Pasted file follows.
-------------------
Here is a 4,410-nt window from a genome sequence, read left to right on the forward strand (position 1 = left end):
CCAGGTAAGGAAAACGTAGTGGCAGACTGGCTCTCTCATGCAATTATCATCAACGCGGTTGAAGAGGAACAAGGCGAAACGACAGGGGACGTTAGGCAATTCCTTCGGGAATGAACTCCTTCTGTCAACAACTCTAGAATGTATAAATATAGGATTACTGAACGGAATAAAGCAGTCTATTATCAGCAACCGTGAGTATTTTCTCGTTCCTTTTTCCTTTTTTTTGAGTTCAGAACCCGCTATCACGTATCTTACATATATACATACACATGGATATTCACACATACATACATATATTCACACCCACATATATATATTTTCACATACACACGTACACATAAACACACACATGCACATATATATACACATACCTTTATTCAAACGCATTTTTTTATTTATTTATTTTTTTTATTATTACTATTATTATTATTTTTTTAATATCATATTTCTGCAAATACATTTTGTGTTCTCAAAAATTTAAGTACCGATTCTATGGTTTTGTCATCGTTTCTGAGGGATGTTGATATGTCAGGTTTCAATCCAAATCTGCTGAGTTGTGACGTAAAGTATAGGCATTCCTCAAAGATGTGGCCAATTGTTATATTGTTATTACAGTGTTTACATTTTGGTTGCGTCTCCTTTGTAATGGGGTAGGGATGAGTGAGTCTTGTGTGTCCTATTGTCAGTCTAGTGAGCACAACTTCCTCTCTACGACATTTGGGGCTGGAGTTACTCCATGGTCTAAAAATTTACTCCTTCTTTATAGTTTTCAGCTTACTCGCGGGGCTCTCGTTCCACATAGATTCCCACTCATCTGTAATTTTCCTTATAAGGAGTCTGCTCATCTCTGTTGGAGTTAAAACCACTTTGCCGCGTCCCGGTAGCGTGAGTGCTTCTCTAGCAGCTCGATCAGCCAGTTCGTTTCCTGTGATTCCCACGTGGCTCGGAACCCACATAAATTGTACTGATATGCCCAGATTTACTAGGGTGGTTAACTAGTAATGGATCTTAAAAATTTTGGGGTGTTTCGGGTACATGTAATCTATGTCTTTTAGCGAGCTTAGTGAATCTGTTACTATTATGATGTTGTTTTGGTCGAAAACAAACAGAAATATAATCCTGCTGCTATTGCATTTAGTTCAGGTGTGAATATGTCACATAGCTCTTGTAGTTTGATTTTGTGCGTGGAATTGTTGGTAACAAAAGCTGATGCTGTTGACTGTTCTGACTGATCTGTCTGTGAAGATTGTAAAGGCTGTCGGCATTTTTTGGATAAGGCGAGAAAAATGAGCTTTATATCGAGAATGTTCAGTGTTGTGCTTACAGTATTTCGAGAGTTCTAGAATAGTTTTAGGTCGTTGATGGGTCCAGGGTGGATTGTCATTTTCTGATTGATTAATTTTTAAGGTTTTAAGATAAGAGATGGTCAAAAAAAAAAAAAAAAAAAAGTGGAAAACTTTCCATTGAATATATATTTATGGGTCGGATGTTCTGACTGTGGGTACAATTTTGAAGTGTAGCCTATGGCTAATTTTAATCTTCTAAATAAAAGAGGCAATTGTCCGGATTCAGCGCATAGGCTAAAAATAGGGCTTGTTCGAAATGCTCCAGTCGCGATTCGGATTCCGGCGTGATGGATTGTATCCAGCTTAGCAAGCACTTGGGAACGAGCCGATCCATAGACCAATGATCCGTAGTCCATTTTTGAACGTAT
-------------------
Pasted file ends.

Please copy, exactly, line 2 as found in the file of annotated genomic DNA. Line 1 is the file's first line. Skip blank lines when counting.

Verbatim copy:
CCAGGTAAGGAAAACGTAGTGGCAGACTGGCTCTCTCATGCAATTATCATCAACGCGGTTGAAGAGGAACAAGGCGAAACGACAGGGGACGTTAGGCAATTCCTTCGGGAATGAACTCCTTCTGTCAACAACTCTAGAATGTATAAATATAGGATTACTGAACGGAATAAAGCAGTCTATTATCAGCAACCGTGAGTATTTTCTCGTTCCTTTTTCCTTTTTTTTGAGTTCAGAACCCGCTATCACGTATCTTACATATATACATACACATGGATATTCACACATACATACATATATTCACACCCACATATATATATTTTCACATACACACGTACACATAAACACACACATGCACATATATATACACATACCTTTATTCAAACGCATTTTTTTATTTATTTATTTTTTTTATTATTACTATTATTATTATTTTTTTAATATCATATTTCTGCAAATACATTTTGTGTTCTCAAAAATTTAAGTACCGATTCTATGGTTTTGTCATCGTTTCTGAGGGATGTTGATATGTCAGGTTTCAATCCAAATCTGCTGAGTTGTGACGTAAAGTATAGGCATTCCTCAAAGATGTGGCCAATTGTTATATTGTTATTACAGTGTTTACATTTTGGTTGCGTCTCCTTTGTAATGGGGTAGGGATGAGTGAGTCTTGTGTGTCCTATTGTCAGTCTAGTGAGCACAACTTCCTCTCTACGACATTTGGGGCTGGAGTTACTCCATGGTCTAAAAATTTACTCCTTCTTTATAGTTTTCAGCTTACTCGCGGGGCTCTCGTTCCACATAGATTCCCACTCATCTGTAATTTTCCTTATAAGGAGTCTGCTCATCTCTGTTGGAGTTAAAACCACTTTGCCGCGTCCCGGTAGCGTGAGTGCTTCTCTAGCAGCTCGATCAGCCAGTTCGTTTCCTGTGATTCCCACGTGGCTCGGAACCCACATAAATTGTACTGATATGCCCAGATTTACTAGGGTGGTTAACTAGTAATGGATCTTAAAAATTTTGGGGTGTTTCGGGTACATGTAATCTATGTCTTTTAGCGAGCTTAGTGAATCTGTTACTATTATGATGTTGTTTTGGTCGAAAACAAACAGAAATATAATCCTGCTGCTATTGCATTTAGTTCAGGTGTGAATATGTCACATAGCTCTTGTAGTTTGATTTTGTGCGTGGAATTGTTGGTAACAAAAGCTGATGCTGTTGACTGTTCTGACTGATCTGTCTGTGAAGATTGTAAAGGCTGTCGGCATTTTTTGGATAAGGCGAGAAAAATGAGCTTTATATCGAGAATGTTCAGTGTTGTGCTTACAGTATTTCGAGAGTTCTAGAATAGTTTTAGGTCGTTGATGGGTCCAGGGTGGATTGTCATTTTCTGATTGATTAATTTTTAAGGTTTTAAGATAAGAGATGGTCAAAAAAAAAAAAAAAAAAAAGTGGAAAACTTTCCATTGAATATATATTTATGGGTCGGATGTTCTGACTGTGGGTACAATTTTGAAGTGTAGCCTATGGCTAATTTTAATCTTCTAAATAAAAGAGGCAATTGTCCGGATTCAGCGCATAGGCTAAAAATAGGGCTTGTTCGAAATGCTCCAGTCGCGATTCGGATTCCGGCGTGATGGATTGTATCCAGCTTAGCAAGCACTTGGGAACGAGCCGATCCATAGACCAATGATCCGTAGTCCATTTTTGAACGTAT